pile of money

Photo via Andrew Magill/Flickr (CC-BY)

Sorry, this lottery winner is not trying to give you $5,000

People who win the lottery don't typically give all their money to strangers on Twitter.


David Britton

Internet Culture

Posted on Jan 16, 2018   Updated on May 22, 2021, 4:34 am CDT

Earlier this month, 20-year-old Shane Missler of Port Richey, Florida, won the fourth-largest Mega Millions jackpot of all time: $451 million dollars. Missler opted to take the lump sum, which, after taxes, amounts to $211,406,249.25.

Then this appeared on Twitter:

fake lottery tweet
screengrab via twitter

As you might have guessed, the account, which features a picture lifted from the real Missler’s Facebook page, is fake, and the tweet is a scam. One clear giveaway: The account was created in the last 24 hours. The account was also deleted while this article was being written, so that’s another fairly damning piece of evidence.

The real winner noted on both his Twitter and Facebook accounts that he knew people were stealing his identity.


But that didn’t stop people from doing the fake Missler’s bidding. Before the account was deleted (whether by Twitter or its creator, we don’t yet know), he had over 32,000 followers, and the tweet was quickly approaching the 50,000-retweet mark.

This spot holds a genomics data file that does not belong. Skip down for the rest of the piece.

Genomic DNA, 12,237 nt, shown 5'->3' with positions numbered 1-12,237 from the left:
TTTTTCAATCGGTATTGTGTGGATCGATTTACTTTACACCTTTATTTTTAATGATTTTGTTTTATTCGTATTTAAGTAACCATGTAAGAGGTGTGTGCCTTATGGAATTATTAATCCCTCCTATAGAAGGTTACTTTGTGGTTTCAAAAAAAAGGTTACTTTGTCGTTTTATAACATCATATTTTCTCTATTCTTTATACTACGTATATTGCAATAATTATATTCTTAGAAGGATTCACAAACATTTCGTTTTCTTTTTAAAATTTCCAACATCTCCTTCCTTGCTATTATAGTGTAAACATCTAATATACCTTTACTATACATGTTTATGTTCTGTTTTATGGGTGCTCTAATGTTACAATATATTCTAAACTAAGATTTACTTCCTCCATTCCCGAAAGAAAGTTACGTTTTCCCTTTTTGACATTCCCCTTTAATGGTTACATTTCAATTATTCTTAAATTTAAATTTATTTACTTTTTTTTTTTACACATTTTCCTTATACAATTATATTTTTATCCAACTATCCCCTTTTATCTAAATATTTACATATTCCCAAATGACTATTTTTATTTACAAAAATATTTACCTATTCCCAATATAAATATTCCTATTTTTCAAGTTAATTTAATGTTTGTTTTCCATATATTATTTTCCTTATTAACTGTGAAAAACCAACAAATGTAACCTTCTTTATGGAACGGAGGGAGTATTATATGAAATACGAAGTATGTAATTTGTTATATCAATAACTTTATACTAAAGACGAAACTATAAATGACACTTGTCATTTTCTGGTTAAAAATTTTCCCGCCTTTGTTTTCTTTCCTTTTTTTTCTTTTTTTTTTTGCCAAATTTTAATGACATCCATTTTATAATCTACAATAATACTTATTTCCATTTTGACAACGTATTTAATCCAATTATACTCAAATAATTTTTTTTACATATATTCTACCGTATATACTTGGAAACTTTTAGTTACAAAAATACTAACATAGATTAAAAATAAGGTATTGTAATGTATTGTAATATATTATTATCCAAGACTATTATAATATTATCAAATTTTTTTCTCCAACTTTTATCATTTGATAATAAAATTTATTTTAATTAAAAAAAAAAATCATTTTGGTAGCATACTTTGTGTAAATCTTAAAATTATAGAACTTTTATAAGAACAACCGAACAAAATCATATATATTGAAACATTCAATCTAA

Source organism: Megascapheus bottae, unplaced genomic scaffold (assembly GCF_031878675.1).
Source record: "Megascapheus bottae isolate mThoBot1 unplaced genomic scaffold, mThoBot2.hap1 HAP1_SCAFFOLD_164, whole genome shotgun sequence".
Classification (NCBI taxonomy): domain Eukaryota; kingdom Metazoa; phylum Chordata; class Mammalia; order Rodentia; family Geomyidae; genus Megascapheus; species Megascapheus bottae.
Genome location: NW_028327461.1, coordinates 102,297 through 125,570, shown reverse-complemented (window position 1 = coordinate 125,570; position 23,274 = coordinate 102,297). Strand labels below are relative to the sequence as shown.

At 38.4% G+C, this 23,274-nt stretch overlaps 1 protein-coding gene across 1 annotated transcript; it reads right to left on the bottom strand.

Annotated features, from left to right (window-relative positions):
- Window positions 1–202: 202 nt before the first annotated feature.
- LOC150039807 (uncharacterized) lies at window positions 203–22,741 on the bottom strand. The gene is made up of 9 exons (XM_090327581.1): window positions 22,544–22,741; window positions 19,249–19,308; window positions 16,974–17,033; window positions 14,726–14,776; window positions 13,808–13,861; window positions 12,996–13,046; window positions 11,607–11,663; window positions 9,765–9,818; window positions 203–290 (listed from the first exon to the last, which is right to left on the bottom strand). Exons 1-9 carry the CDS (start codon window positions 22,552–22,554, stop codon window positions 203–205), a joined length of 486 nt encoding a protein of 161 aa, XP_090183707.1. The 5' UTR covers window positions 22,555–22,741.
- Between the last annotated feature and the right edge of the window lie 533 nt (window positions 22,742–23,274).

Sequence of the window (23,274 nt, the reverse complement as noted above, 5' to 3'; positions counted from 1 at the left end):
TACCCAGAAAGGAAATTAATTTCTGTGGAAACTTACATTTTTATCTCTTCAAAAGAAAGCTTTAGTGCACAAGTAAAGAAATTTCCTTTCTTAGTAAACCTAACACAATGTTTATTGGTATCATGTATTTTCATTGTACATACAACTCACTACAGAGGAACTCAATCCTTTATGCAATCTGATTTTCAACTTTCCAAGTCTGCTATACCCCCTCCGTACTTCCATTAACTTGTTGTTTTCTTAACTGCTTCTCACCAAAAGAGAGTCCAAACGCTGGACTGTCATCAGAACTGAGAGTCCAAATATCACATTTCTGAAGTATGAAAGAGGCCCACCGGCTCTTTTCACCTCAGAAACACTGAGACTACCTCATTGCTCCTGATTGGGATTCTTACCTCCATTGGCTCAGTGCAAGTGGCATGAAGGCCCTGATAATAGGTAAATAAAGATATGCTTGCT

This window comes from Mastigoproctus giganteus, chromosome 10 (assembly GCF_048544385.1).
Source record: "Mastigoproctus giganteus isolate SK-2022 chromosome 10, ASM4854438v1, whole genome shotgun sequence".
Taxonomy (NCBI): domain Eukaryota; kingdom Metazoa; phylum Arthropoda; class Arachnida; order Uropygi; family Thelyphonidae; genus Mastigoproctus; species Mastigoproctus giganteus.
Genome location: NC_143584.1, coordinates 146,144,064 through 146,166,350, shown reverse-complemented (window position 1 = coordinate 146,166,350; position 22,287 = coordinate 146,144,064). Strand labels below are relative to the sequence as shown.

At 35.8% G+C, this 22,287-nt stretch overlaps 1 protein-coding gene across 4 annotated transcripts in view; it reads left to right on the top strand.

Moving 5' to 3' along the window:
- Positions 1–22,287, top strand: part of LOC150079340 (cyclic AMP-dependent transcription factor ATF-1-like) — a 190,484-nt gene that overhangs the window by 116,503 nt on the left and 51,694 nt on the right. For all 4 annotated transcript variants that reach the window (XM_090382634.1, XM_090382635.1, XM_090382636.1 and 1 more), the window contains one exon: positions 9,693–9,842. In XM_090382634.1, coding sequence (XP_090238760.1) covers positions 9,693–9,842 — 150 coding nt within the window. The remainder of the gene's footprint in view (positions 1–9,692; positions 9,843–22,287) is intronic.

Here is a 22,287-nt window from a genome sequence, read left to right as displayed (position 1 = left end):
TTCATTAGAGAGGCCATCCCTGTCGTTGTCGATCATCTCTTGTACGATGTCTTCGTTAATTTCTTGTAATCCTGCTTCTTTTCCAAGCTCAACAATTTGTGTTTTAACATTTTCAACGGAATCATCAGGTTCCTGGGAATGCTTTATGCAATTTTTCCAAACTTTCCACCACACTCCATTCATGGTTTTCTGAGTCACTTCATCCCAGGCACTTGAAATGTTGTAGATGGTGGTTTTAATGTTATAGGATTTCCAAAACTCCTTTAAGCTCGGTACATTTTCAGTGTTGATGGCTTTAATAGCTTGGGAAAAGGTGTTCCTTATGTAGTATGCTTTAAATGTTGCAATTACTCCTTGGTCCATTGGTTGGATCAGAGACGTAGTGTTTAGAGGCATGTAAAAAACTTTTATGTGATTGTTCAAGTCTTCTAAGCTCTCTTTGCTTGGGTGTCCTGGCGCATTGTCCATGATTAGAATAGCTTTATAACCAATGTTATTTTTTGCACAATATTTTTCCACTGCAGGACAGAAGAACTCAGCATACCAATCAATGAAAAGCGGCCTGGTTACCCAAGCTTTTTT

He even threw in a retweet as “evidence” of his generosity.

Interestingly, this guy allegedly received his money before the goal had been reached and, in fact, before the initial tweet offering the money had even been posted.

For the most part, people were skeptical, but many found it hard to resist the chance that a few simple clicks could get them $5,000. It’s also odd because it’s not clear what the fake Missler was hoping to gain, other than a bunch of Twitter followers. Possibly he was hoping to somehow gain access to to people’s Paypal, Venmo, or bank accounts. Maybe he just wanted a few moments of viral fame. Maybe he’s among the huge number of people on the internet who don’t know the difference between a “prank” and a lie.

While there’s no free $5,000, there is a least a bit of entertainment to be had from the story. The Tampa Bay Times did uncover one of Missler’s Facebook post from 10 months ago. It shows the young man posing next to a statue of wrestling legend Hulk Hogan. Missler is striking a pose but it also kind of looks like he’s gesturing towards the name of a store in the background. A store called “Filthy Rich.”


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*First Published: Jan 16, 2018, 1:02 pm CST